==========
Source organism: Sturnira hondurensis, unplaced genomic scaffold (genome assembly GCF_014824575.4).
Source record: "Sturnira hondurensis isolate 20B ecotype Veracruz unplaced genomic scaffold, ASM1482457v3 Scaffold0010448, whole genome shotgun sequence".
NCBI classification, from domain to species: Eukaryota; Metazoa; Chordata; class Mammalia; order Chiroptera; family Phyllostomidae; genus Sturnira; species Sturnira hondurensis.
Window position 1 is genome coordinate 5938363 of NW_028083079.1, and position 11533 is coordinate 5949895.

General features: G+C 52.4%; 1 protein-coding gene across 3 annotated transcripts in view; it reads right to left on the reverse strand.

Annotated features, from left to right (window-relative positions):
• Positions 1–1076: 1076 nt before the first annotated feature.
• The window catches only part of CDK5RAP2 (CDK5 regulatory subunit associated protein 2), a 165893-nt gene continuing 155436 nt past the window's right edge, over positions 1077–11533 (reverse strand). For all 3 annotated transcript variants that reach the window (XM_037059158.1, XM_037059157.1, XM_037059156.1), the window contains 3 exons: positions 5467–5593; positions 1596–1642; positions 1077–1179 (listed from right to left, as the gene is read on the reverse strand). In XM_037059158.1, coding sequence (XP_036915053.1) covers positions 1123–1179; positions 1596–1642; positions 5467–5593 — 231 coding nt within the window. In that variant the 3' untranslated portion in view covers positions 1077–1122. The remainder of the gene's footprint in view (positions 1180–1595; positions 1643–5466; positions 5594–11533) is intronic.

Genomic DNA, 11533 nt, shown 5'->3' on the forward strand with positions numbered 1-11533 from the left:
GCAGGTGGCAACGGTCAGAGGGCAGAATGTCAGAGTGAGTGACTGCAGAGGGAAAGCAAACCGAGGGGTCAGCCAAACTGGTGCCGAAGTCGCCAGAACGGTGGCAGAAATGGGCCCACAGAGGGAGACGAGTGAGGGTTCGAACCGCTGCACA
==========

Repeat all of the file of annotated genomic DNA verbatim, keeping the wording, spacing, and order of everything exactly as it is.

Source organism: Sturnira hondurensis, unplaced genomic scaffold (genome assembly GCF_014824575.4).
Source record: "Sturnira hondurensis isolate 20B ecotype Veracruz unplaced genomic scaffold, ASM1482457v3 Scaffold0010448, whole genome shotgun sequence".
NCBI classification, from domain to species: Eukaryota; Metazoa; Chordata; class Mammalia; order Chiroptera; family Phyllostomidae; genus Sturnira; species Sturnira hondurensis.
Window position 1 is genome coordinate 5938363 of NW_028083079.1, and position 11533 is coordinate 5949895.

General features: G+C 52.4%; 1 protein-coding gene across 3 annotated transcripts in view; it reads right to left on the reverse strand.

Annotated features, from left to right (window-relative positions):
• Positions 1–1076: 1076 nt before the first annotated feature.
• The window catches only part of CDK5RAP2 (CDK5 regulatory subunit associated protein 2), a 165893-nt gene continuing 155436 nt past the window's right edge, over positions 1077–11533 (reverse strand). For all 3 annotated transcript variants that reach the window (XM_037059158.1, XM_037059157.1, XM_037059156.1), the window contains 3 exons: positions 5467–5593; positions 1596–1642; positions 1077–1179 (listed from right to left, as the gene is read on the reverse strand). In XM_037059158.1, coding sequence (XP_036915053.1) covers positions 1123–1179; positions 1596–1642; positions 5467–5593 — 231 coding nt within the window. In that variant the 3' untranslated portion in view covers positions 1077–1122. The remainder of the gene's footprint in view (positions 1180–1595; positions 1643–5466; positions 5594–11533) is intronic.

Genomic DNA, 11533 nt, shown 5'->3' on the forward strand with positions numbered 1-11533 from the left:
GCAGGTGGCAACGGTCAGAGGGCAGAATGTCAGAGTGAGTGACTGCAGAGGGAAAGCAAACCGAGGGGTCAGCCAAACTGGTGCCGAAGTCGCCAGAACGGTGGCAGAAATGGGCCCACAGAGGGAGACGAGTGAGGGTTCGAACCGCTGCACA